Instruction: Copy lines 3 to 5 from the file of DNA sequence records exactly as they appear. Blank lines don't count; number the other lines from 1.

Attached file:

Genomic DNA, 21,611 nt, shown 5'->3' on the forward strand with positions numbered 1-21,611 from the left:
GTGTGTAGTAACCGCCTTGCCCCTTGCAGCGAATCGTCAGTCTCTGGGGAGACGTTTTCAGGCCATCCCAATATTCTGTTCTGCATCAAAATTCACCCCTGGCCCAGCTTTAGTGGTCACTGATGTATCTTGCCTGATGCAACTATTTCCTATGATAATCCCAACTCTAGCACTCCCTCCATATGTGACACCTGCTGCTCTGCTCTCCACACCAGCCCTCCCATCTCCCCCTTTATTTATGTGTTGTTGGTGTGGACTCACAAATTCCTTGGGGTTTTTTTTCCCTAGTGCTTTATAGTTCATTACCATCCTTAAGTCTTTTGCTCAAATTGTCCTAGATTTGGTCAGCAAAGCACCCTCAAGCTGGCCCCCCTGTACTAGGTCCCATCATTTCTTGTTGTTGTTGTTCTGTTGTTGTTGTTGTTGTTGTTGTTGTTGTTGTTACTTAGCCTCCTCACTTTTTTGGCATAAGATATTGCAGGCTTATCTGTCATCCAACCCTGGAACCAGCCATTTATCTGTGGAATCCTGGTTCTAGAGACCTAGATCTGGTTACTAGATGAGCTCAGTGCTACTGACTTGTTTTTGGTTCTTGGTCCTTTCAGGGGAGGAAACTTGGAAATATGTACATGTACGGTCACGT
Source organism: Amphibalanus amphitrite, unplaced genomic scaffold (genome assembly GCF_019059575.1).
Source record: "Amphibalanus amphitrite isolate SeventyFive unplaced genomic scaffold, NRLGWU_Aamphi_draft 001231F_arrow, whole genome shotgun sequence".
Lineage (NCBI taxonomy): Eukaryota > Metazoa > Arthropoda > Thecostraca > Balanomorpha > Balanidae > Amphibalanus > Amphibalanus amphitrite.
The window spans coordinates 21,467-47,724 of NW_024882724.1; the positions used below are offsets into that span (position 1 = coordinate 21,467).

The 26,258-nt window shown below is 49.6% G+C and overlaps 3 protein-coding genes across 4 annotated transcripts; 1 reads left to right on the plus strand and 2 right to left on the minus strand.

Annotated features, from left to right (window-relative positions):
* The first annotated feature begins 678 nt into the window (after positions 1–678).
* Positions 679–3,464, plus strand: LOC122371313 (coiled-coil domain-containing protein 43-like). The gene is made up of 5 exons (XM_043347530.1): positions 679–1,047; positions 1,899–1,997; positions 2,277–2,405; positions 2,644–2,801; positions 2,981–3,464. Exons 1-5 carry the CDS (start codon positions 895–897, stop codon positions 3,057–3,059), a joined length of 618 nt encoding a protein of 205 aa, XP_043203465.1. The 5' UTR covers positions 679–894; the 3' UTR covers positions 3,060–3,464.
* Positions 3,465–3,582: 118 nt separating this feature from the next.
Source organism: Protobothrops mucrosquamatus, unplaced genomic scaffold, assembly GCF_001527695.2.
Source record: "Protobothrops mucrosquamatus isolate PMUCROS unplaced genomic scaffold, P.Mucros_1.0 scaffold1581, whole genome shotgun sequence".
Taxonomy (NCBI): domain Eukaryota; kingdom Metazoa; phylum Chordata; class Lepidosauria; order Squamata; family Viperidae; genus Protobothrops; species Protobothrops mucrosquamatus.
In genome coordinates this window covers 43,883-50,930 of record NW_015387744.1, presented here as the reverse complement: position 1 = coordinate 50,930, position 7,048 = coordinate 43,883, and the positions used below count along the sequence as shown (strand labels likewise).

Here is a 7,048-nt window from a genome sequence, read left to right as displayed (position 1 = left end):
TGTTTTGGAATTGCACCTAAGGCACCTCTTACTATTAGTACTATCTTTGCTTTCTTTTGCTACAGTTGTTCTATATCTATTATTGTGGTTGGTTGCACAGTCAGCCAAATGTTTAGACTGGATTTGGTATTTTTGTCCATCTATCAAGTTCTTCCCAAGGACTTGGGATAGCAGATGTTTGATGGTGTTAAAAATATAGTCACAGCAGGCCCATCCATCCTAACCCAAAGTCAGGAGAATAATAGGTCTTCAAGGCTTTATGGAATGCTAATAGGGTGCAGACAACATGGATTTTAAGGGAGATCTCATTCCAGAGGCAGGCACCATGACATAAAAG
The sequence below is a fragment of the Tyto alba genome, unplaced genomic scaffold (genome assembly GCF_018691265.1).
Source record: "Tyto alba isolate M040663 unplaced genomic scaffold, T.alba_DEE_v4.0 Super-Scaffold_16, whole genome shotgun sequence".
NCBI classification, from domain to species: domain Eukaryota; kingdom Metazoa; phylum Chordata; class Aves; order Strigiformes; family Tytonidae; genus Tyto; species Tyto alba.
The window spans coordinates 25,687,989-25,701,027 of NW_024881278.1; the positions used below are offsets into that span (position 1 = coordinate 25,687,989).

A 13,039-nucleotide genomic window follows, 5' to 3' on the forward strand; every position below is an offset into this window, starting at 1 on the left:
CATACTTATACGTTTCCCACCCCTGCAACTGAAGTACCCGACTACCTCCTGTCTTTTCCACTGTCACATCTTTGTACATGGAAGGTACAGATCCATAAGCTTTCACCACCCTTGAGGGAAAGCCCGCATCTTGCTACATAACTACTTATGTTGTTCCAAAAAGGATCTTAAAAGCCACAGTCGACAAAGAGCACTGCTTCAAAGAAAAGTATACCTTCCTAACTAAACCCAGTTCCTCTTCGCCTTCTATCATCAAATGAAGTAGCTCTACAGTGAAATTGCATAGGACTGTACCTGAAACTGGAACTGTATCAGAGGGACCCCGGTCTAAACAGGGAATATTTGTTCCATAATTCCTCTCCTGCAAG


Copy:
Source organism: Amphibalanus amphitrite, unplaced genomic scaffold (genome assembly GCF_019059575.1).
Source record: "Amphibalanus amphitrite isolate SeventyFive unplaced genomic scaffold, NRLGWU_Aamphi_draft 001231F_arrow, whole genome shotgun sequence".
Lineage (NCBI taxonomy): Eukaryota > Metazoa > Arthropoda > Thecostraca > Balanomorpha > Balanidae > Amphibalanus > Amphibalanus amphitrite.